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Gasunie and Perpetual Next are going to collaborate on the production and distribution of green gas from syngas. They want to build a new plant for this purpose in Chemiecluster Delfzijl, part of Chemport Europe.
Editorial office / Delfzijl

Both companies signed a 50/50 joint venture agreement this week to further develop and realise their project, Torrgas Delfzijl. Perpetual Next owns the technology to convert biomass consisting of organic waste streams, green waste and scrap wood into high-quality renewable raw material via torrefaction. It is then gasified into syngas from which green gas, as well as methanol and hydrogen can be produced. The production of syngas is also cost-effective due to the by-product of bio-char; a pure form of carbon with applications as a soil improver, in water purification and for cleaning chimney gases from factories.

Construction of the plant is expected to start in autumn 2022. It is expected that the plant can be put into operation in 2024 with a green gas production of 12 million m3 per year. This may soon be scaled up to 40 or 120 million m3 of green gas per year. Perpetual Next will take responsibility for managing and operating the plant. Gasunie, operator of the Dutch gas pipeline network, will take care of the distribution.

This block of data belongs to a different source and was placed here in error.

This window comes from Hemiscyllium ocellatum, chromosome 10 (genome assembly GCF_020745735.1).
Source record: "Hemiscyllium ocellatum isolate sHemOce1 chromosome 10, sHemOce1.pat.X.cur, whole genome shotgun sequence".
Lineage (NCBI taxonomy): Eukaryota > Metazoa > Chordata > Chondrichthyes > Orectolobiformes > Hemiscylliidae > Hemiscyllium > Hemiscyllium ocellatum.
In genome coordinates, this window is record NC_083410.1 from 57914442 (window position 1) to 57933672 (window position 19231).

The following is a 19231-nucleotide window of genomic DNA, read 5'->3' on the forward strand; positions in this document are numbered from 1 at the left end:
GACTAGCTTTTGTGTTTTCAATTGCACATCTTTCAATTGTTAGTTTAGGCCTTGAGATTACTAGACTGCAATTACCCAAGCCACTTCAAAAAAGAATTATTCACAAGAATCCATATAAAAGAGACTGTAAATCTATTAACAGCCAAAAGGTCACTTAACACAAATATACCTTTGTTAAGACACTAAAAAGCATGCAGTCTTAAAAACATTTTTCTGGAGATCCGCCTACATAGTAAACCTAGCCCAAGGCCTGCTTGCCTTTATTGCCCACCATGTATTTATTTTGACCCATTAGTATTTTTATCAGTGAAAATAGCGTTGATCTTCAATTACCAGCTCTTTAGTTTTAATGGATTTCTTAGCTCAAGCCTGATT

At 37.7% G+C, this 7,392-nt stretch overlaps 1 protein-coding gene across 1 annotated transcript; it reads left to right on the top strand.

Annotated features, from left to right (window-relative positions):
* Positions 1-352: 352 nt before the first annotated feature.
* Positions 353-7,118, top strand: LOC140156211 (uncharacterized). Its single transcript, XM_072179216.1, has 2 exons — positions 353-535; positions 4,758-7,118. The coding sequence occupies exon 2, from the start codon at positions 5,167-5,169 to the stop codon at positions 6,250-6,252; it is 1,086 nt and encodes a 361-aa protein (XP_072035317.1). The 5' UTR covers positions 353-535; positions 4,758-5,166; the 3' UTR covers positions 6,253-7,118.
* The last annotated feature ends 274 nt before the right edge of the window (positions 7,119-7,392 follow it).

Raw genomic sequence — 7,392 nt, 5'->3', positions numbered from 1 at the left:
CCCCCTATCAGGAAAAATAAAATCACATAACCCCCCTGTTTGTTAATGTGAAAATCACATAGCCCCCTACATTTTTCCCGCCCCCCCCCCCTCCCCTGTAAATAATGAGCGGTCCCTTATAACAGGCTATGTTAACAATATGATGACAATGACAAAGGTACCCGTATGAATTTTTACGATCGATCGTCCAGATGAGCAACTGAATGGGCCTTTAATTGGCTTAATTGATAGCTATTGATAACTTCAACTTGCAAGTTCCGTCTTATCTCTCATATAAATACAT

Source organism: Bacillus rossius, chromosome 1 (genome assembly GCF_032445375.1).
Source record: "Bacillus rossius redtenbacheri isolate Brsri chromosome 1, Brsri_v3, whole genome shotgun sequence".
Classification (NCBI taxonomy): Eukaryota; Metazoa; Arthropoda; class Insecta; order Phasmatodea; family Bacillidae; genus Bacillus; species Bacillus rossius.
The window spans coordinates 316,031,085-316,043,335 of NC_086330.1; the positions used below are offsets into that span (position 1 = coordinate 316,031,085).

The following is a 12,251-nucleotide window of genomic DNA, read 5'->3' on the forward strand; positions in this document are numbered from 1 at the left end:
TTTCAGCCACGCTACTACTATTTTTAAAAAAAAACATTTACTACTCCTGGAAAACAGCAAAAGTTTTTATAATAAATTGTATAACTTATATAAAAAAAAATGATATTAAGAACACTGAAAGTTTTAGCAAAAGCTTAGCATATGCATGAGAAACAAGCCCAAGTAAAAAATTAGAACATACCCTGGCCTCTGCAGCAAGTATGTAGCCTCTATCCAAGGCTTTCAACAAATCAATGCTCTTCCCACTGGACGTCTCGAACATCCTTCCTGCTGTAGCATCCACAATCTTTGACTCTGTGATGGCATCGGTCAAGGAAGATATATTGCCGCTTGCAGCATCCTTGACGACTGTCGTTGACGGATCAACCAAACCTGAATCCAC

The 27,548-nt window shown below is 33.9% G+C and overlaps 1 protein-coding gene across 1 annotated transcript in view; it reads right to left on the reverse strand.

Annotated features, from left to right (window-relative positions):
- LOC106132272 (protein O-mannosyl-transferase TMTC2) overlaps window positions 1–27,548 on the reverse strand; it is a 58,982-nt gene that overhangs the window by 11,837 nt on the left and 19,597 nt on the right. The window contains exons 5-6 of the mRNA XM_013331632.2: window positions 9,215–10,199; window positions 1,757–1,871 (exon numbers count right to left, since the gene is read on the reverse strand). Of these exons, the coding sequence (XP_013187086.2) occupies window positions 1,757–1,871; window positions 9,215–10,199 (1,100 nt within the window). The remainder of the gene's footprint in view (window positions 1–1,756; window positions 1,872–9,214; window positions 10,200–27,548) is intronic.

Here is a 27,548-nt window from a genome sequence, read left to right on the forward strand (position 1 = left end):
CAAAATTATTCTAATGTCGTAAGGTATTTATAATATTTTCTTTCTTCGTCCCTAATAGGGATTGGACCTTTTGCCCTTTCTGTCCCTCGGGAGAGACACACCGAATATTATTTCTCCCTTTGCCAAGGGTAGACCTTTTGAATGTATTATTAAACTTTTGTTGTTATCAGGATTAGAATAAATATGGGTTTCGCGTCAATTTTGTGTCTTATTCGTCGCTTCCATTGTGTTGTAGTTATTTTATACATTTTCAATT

The first phase of this project involves an investment of approximately € 60 million. The final investment decision will be made later this year. The plant will initially provide direct employment for fifteen people.


“The cooperation with Gasunie and the Chemport Europe location is of strategic importance to us,” says Martijn van Rheenen, co-founder of Perpetual Next. “It’s great to see that this region will once again be supplying gas, but in a future-proof way. The availability of raw materials, the space to realise production facilities with new clean technologies and the available knowledge and expertise make this the perfect environment.”

Ulco Vermeulen, member of the Executive Board of Gasunie: “The ambition of the Climate Agreement is to produce 2 billion m3 of green gas by 2030. Together with other parties, we are working to make green gas affordable and available on a large scale. This project fits in with this ambition; we have great confidence in jointly realising a sustainable, successful, technologically advanced project.”

Image: Gasunie/Perpetual Next